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Women @ Energy: Erin Iski

March 27, 2013 - 1:56pm

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Erin Iski received her Bachelor of Science from the University of Tulsa in 2005 and then went on to Tufts University for a Ph.D. in Chemistry under the supervision of Prof. Charles Sykes.

Erin Iski received her Bachelor of Science from the University of Tulsa in 2005 and then went on to Tufts University for a Ph.D. in Chemistry under the supervision of Prof. Charles Sykes.

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Erin Iski received her Bachelor of Science from the University of Tulsa in 2005 and then went on to Tufts University for a Ph.D. in Chemistry under the supervision of Prof. Charles Sykes. Her research interests at Argonne National Lab include low temperature, ultra-high vacuum scanning tunneling microscopy (LT UHV-STM) projects, specifically looking at the self-assembly of amino acids on metal surfaces. These systems represent a unique test-bed for the origin of enantio-favoritism in biology and the transmission of chirality from single molecules to complete surface layers. These chiral systems represent a direct link to the understanding of certain biological processes, particularly the preference for some amino acids to form alpha helices vs. beta-pleated sheets in the secondary structure of proteins. Additionally, Erin is studying the chemical vapor deposition of graphene on metal foils with correlating studies of growth in UHV on single crystal surfaces. After completing her post-doc, she hopes to teach at a small university where both teaching and research are priorities. Her favorite thing about being a surface scientist is the ability to look at single atoms and molecules on a daily basis and to study their fundamental behavior.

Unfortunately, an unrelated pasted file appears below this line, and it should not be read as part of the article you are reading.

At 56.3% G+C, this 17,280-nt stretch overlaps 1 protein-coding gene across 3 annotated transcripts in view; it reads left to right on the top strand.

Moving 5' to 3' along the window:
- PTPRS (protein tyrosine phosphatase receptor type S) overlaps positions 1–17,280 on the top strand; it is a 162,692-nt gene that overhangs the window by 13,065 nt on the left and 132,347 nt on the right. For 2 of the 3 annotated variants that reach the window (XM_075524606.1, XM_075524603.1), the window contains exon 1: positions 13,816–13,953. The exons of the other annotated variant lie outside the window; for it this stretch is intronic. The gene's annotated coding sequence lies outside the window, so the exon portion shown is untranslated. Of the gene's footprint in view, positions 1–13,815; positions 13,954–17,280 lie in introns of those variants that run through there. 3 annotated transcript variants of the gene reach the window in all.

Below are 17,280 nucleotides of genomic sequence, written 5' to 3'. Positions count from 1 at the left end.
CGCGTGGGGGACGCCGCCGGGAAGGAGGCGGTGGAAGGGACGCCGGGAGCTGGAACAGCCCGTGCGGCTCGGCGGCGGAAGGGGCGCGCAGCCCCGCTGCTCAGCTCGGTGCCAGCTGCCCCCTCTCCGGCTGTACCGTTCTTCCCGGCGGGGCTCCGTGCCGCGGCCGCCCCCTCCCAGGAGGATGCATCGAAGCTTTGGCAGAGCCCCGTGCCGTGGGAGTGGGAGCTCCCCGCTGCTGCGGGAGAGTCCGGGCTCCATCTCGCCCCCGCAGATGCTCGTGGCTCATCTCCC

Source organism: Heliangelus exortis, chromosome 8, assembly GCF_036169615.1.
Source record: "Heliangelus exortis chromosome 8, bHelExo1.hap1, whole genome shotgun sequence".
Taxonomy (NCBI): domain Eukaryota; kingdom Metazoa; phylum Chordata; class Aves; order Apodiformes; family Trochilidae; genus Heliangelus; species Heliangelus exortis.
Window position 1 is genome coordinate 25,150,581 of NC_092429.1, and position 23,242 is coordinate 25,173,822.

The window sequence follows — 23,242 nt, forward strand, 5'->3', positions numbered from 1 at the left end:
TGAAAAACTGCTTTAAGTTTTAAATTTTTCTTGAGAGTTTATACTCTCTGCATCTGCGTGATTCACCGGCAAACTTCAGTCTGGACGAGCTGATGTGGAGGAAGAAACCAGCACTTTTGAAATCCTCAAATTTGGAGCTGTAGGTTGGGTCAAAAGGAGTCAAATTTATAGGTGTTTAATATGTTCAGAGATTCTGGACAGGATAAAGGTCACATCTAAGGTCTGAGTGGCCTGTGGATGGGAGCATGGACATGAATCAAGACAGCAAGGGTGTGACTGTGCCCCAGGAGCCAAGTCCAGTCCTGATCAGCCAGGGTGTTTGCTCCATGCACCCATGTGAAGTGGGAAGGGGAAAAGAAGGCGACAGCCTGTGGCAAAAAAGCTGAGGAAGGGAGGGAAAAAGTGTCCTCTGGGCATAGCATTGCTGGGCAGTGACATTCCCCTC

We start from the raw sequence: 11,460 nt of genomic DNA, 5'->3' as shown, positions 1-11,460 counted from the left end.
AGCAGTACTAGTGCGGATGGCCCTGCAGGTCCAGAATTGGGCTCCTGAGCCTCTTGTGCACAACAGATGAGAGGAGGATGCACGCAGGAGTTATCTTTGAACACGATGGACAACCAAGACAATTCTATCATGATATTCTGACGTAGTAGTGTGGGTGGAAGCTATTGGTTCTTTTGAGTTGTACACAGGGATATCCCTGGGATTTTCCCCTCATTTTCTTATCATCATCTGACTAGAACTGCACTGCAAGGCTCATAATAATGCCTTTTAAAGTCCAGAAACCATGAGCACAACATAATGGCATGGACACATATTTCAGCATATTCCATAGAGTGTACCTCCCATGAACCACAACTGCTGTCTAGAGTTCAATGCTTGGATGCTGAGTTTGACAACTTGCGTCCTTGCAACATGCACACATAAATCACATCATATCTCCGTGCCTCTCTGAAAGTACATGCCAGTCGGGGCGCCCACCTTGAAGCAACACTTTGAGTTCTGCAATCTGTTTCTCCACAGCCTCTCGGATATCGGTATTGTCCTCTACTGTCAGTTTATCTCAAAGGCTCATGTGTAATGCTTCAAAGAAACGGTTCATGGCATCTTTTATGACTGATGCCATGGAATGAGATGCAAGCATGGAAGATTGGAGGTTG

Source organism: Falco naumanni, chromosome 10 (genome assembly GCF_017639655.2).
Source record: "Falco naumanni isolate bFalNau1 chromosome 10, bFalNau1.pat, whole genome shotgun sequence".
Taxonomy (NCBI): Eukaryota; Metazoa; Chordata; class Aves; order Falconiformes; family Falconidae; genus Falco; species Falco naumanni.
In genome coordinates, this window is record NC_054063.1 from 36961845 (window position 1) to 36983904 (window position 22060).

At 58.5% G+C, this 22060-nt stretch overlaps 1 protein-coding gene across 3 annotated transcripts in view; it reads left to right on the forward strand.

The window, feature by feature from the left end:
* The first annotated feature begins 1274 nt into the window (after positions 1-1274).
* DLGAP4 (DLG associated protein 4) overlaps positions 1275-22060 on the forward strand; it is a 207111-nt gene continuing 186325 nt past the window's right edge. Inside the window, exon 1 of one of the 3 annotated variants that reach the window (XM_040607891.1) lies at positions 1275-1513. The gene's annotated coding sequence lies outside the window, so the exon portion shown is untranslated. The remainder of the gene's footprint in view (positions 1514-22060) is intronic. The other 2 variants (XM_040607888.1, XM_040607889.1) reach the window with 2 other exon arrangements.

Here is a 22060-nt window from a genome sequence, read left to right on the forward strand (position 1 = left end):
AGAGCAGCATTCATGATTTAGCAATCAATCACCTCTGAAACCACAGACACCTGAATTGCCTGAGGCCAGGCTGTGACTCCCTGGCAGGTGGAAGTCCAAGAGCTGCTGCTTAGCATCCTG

1) What inspired you to pursue a career in STEM?

My inspiration to work in STEM was developed initially by my love of chemistry and my pursuit of a Ph.D. in that field. During graduate school at Tufts University, I became the lead organizer for my research group’s outreach program during which I spoke to over 200 high school students regarding nanoscience and how careers in STEM are a viable option for nearly all students as the range in careers is vast.

2)  What excites you about your work at the Energy Department?

My work in the Energy Department is incredibly exciting to me as I am involved in the fundamental research of single atoms and molecules. I use a specialized microscope, called a Scanning Tunneling Microscope, to image single molecules and collections of molecules on metal surfaces. Every day, I get the chance to look at single molecules and that is certainly something to not take for granted. I am also involved in projects that are focused on the growth of graphene on new surfaces, which is very exciting since graphene research has really exploded over the last decade. The application of my work spans many fields from understanding homochirality in biology to the use of graphene for enhanced plasmonic studies.

3) How can we engage more women, girls, and other underrepresented groups in STEM?

I think first and foremost, we need to expose more women and girls to the prospect of careers in STEM at a young age. The earlier these groups realize that they can have a part in these fields, the more likely they are to ultimately chose to go to college in a  STEM related path. Additionally, they need to see and meet older and younger female scientists. Getting the chance to see other females in these positions solidifies these career goals as possible.

4) Do you have any tips for others looking to enter your line of work?

For someone considering entering the field of chemistry, I would encourage them to consider all educational paths. It certainly does not take a Ph.D. or even a Master’s degree to be successful in this field. I think that some students feel pressure to pursue advanced degrees and in many cases that is not necessary.  If someone has decided to get a Ph.D., they need to think long and hard about which school to attend. The process of successfully earning a Ph.D. takes at least five years and certainly hinges on how well an individual likes the research and the advisor. Many people make this decision haphazardly and often end up leaving graduate school early.

5)  When you have free time, what are your hobbies?

In addition to loving chemistry, I also love theatre and dance, specifically musical theatre and ballet. Chicago offers many opportunities to see wonderful Broadway shows and ballets. I also consider myself to be a novice foodie and Chicago is definitely a great location to hone that skill. If I have time, I also enjoy yoga and pilates as I find them to be good for releasing stress.

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